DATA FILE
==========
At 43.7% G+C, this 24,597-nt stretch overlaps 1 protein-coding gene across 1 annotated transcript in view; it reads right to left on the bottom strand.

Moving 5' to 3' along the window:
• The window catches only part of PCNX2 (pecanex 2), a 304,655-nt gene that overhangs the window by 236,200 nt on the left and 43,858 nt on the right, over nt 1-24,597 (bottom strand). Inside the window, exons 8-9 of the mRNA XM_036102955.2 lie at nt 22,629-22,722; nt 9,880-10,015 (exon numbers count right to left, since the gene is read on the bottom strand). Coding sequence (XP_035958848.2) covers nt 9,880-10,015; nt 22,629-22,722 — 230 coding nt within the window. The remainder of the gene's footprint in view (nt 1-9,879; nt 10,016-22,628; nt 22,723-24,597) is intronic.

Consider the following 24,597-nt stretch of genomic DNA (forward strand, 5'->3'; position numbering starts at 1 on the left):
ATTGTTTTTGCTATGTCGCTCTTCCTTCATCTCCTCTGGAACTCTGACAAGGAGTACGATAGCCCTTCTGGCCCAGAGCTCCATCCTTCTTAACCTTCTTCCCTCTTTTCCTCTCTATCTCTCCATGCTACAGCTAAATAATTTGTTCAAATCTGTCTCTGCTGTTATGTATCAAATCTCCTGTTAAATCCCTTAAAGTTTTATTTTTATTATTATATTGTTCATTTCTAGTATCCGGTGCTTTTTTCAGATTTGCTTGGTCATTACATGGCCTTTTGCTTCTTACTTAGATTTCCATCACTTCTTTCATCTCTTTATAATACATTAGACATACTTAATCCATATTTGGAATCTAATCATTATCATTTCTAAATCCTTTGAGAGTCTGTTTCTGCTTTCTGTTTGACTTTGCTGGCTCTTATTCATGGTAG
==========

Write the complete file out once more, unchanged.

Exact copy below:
At 43.7% G+C, this 24,597-nt stretch overlaps 1 protein-coding gene across 1 annotated transcript in view; it reads right to left on the bottom strand.

Moving 5' to 3' along the window:
• The window catches only part of PCNX2 (pecanex 2), a 304,655-nt gene that overhangs the window by 236,200 nt on the left and 43,858 nt on the right, over nt 1-24,597 (bottom strand). Inside the window, exons 8-9 of the mRNA XM_036102955.2 lie at nt 22,629-22,722; nt 9,880-10,015 (exon numbers count right to left, since the gene is read on the bottom strand). Coding sequence (XP_035958848.2) covers nt 9,880-10,015; nt 22,629-22,722 — 230 coding nt within the window. The remainder of the gene's footprint in view (nt 1-9,879; nt 10,016-22,628; nt 22,723-24,597) is intronic.

Consider the following 24,597-nt stretch of genomic DNA (forward strand, 5'->3'; position numbering starts at 1 on the left):
ATTGTTTTTGCTATGTCGCTCTTCCTTCATCTCCTCTGGAACTCTGACAAGGAGTACGATAGCCCTTCTGGCCCAGAGCTCCATCCTTCTTAACCTTCTTCCCTCTTTTCCTCTCTATCTCTCCATGCTACAGCTAAATAATTTGTTCAAATCTGTCTCTGCTGTTATGTATCAAATCTCCTGTTAAATCCCTTAAAGTTTTATTTTTATTATTATATTGTTCATTTCTAGTATCCGGTGCTTTTTTCAGATTTGCTTGGTCATTACATGGCCTTTTGCTTCTTACTTAGATTTCCATCACTTCTTTCATCTCTTTATAATACATTAGACATACTTAATCCATATTTGGAATCTAATCATTATCATTTCTAAATCCTTTGAGAGTCTGTTTCTGCTTTCTGTTTGACTTTGCTGGCTCTTATTCATGGTAG